Third-century Roman sculptures discovered

Feb 09, 2011
This handout picture released by the press office of the Italian cultural ministry (IMBAC) shows ancient Roman marble statues dated from the third century found inside an ancient Roman villa in Rome. Archaeologists have unearthed a set of six marble sculptures in Rome that likely belonged to a high-ranking official of the Roman Empire, Italy's culture ministry said Wednesday.

Archaeologists have unearthed a set of six marble sculptures in Rome that likely belonged to a high-ranking official of the Roman Empire, Italy's culture ministry said Wednesday.

Led by Roberto Egidi, the group of dug up five marble heads representing members of the Severan imperial dynasty as well as a statue of the Greek god Zeus while excavating a public site.

The figures were buried in an ancient fountain of a lavish Roman villa along the Via Anagnina street in southeast Rome.

The "extraordinary" discovery, one of the biggest and most important in recent memory in the Italian capital, sheds light on housing conditions in the suburbs during the imperial period, the ministry said in a statement.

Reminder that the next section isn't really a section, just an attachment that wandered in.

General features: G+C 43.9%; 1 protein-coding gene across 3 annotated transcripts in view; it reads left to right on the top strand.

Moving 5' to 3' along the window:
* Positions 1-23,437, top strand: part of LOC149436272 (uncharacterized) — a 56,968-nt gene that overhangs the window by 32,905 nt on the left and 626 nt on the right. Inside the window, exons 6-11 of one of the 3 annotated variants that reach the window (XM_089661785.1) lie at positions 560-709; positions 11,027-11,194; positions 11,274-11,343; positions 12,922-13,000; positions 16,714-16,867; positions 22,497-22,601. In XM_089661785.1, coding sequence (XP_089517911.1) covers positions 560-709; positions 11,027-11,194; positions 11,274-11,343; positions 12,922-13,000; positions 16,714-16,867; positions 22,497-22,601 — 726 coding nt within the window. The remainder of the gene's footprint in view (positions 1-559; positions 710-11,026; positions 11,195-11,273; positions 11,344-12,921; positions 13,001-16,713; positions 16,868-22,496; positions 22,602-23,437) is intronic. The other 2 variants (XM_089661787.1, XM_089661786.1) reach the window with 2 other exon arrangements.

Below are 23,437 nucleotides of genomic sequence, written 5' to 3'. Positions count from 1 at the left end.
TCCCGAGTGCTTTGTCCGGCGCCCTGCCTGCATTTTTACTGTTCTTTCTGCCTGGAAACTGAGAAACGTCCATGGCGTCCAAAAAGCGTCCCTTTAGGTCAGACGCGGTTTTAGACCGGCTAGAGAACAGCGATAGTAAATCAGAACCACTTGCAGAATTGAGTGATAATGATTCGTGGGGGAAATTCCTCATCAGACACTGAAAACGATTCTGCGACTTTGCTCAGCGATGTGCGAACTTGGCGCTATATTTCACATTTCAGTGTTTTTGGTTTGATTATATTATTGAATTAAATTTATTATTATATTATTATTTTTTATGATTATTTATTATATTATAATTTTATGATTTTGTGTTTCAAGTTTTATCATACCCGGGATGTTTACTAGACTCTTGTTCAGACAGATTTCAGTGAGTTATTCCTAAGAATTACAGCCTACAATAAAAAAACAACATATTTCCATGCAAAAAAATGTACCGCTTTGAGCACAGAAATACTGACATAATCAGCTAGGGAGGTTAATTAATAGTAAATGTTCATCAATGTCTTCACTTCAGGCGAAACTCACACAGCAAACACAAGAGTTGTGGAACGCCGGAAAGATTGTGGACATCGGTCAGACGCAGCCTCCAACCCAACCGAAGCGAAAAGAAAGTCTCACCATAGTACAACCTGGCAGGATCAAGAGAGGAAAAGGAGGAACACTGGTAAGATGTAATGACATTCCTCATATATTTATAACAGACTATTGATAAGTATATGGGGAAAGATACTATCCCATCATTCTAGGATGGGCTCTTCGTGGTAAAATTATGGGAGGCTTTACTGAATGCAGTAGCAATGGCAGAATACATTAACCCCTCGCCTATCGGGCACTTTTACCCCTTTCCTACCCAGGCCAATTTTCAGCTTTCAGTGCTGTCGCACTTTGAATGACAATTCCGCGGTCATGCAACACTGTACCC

The sculptures, which were unearthed Tuesday, will be handed over to the National Museum of Rome and will be preserved at the Diocletian Baths near Termini station where they will undergo preliminary restorations immediately.

"It may be that the last owner of the villa was a high-ranking official related to the dynasty" of Septimius Severus, the statement said.

"The existence of a mausoleum dating back to the late imperial period reinforces such a hypothesis due to the ritual, common in the second and third centuries, of burying the owner next to his house," it added.

Severus ruled in 193-211 A.D, restoring stability, though not without bloodshed, to the empire after the turbulent reign of his predecessor Commodus. He founded the Severan dynasty that ended in 235 with the assassination of one of his heirs.

The digs were financed by a group of private entrepreneurs who took action after the discovery last June of other belonging to the sumptuous Roman country house.

Explore further: Modern humans may have migrated into Austria 43,500 years ago

add to favorites email to friend print save as pdf

Related Stories

Hadrian's Villa: new secrets found

Feb 06, 2006

Archeologists digging at Hadrian's Villa north of Rome say they've recovered a monumental staircase complete with huge columns and a giant sphinx.

Recommended for you

New hadrosaur noses into spotlight

Sep 19, 2014

Call it the Jimmy Durante of dinosaurs – a newly discovered hadrosaur with a truly distinctive nasal profile. The new dinosaur, named Rhinorex condrupus by paleontologists from North Carolina State Univer ...

Militants threaten ancient sites in Iraq, Syria

Sep 19, 2014

For more than 5,000 years, numerous civilizations have left their mark on upper Mesopotamia—from Assyrians and Akkadians to Babylonians and Romans. Their ancient, buried cities, palaces and temples packed ...

User comments : 0